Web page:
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Nature's Beneficial Distraction

"I am looking out of my window in an anxious and resentful state of mind, oblivious of my surroundings, brooding perhaps on some damage done to my prestige. Then suddenly I observe a hovering kestrel. In a moment everything is altered. The brooding self with its hurt vanity has disappeared. There is nothing now but kestrel. And when I return to thinking of the other matter it seems less important."

Iris Murdoch

Moral Philosopher and Novelist

Well, it's not a kestrel I've painted, but bluebirds can alter my "brooding" in a similar way.

There are now plenty of research studies showing the benefits of nature. Take a walk, get into green space, sit with the trees, get out in the sunshine are all recommendations from psychologists to physicians to business consultants.

How does Nature do that? Distract us from all the cacophony in our heads of things to do, what we should have said, who thinks what of us and how we should be dealing with everything?

I can have this internal dialogue going on as I start a hike and then see the sun glistening off a snow-covered branch and forget what I was saying to myself, as I consider the beauty of the light, the sparkling snow and the green juniper. Now I start looking at the sky, the clouds, the shadows, the distant mountains and notice the mouse tracks in the snow. I notice how the snow is textured by mounds covering bunches of grass. And, really, nothing else seems that important.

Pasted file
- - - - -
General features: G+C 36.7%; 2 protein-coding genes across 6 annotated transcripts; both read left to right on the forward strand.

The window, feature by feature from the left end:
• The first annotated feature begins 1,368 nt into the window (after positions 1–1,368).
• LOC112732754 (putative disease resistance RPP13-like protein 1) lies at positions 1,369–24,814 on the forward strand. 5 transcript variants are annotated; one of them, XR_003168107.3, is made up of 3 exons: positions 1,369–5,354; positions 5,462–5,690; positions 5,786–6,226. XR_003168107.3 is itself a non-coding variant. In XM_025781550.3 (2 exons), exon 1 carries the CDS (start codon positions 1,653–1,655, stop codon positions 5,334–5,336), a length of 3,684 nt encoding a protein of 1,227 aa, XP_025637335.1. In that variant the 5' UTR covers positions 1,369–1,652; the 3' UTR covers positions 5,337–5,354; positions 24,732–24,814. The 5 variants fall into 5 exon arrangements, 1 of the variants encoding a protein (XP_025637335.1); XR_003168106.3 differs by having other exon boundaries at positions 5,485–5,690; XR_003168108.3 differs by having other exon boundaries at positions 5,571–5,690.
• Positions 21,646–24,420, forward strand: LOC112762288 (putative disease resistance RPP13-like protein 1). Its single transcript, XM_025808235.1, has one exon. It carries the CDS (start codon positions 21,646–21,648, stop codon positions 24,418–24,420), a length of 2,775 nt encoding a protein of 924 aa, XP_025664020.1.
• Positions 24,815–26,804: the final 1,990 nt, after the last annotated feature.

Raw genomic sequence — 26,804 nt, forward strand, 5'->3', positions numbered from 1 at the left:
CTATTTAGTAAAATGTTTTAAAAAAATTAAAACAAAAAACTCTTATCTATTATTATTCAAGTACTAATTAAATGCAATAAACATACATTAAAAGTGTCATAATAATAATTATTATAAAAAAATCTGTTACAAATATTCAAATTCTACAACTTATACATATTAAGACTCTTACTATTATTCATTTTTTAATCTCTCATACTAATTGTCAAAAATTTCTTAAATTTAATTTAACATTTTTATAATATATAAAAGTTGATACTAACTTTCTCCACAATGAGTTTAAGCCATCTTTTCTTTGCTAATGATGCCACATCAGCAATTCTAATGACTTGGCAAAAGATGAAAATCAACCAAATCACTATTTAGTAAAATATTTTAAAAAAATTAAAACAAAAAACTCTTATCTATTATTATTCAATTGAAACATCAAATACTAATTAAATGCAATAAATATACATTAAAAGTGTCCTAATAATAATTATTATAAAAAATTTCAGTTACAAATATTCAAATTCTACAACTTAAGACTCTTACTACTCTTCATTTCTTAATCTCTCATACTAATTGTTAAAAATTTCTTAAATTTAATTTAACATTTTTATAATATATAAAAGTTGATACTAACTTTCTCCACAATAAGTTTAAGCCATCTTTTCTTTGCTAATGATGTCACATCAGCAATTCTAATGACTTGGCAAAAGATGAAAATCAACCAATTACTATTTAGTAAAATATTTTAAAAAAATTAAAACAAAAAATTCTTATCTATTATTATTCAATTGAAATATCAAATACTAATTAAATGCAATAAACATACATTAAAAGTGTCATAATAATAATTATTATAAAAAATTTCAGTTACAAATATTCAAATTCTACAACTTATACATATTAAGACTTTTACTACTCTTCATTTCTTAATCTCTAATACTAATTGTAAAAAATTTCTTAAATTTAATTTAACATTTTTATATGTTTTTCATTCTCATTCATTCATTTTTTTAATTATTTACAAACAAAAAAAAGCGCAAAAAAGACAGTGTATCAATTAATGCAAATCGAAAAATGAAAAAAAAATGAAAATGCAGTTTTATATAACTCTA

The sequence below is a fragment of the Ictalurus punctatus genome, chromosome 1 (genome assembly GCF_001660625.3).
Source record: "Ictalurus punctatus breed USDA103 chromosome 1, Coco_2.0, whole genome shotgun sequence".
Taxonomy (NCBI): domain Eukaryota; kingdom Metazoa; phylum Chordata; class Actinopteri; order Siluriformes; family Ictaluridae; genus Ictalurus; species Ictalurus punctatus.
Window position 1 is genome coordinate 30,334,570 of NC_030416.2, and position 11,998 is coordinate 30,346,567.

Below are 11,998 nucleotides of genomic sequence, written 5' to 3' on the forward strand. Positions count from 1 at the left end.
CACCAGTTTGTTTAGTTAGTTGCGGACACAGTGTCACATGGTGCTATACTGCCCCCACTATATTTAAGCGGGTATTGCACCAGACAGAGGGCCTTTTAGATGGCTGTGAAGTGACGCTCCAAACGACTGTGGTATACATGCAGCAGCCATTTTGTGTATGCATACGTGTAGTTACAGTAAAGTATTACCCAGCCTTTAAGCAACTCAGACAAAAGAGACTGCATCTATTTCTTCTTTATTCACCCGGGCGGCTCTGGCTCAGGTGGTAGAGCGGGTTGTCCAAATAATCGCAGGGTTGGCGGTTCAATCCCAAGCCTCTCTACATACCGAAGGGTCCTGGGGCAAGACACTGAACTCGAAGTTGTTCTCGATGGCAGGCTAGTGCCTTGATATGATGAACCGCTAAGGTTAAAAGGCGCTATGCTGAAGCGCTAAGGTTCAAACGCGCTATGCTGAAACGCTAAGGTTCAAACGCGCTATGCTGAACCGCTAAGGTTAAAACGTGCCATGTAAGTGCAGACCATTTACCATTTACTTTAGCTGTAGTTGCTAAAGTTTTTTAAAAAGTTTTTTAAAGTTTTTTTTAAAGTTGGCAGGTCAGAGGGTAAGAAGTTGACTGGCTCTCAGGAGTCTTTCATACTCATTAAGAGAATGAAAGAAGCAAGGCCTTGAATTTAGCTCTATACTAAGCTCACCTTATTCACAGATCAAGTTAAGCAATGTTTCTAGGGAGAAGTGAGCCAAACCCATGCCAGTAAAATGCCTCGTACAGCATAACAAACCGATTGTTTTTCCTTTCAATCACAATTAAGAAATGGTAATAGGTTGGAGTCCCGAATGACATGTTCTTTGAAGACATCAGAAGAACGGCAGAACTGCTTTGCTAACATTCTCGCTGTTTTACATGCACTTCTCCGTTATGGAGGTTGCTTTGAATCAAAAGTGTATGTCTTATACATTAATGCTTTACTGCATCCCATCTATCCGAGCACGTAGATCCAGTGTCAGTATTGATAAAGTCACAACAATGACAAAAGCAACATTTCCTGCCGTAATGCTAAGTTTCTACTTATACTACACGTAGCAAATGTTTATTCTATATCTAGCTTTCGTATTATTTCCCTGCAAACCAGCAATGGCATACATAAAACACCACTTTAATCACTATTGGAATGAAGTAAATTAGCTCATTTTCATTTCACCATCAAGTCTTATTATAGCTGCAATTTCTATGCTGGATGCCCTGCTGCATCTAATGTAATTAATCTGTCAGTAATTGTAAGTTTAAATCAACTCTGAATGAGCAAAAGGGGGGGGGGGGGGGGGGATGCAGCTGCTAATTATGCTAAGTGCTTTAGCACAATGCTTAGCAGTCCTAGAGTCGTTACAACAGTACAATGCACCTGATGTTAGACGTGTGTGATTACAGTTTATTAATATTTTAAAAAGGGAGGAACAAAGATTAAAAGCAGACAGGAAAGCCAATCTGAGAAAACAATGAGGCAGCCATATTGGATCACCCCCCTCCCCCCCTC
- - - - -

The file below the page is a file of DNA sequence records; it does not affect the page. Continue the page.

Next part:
Is it because of the beauty? Or is it because Nature makes us realize we are one small being in a huge world of millions of beings? Perhaps this type of feeling small is a good thing since it puts our self-focused thoughts in perspective to the huge world that is out there, simply living every day. As our thoughts quiet, we can sharpen our focus on what is really important.

So take a walk in Nature and feel small so that you can feel grand!

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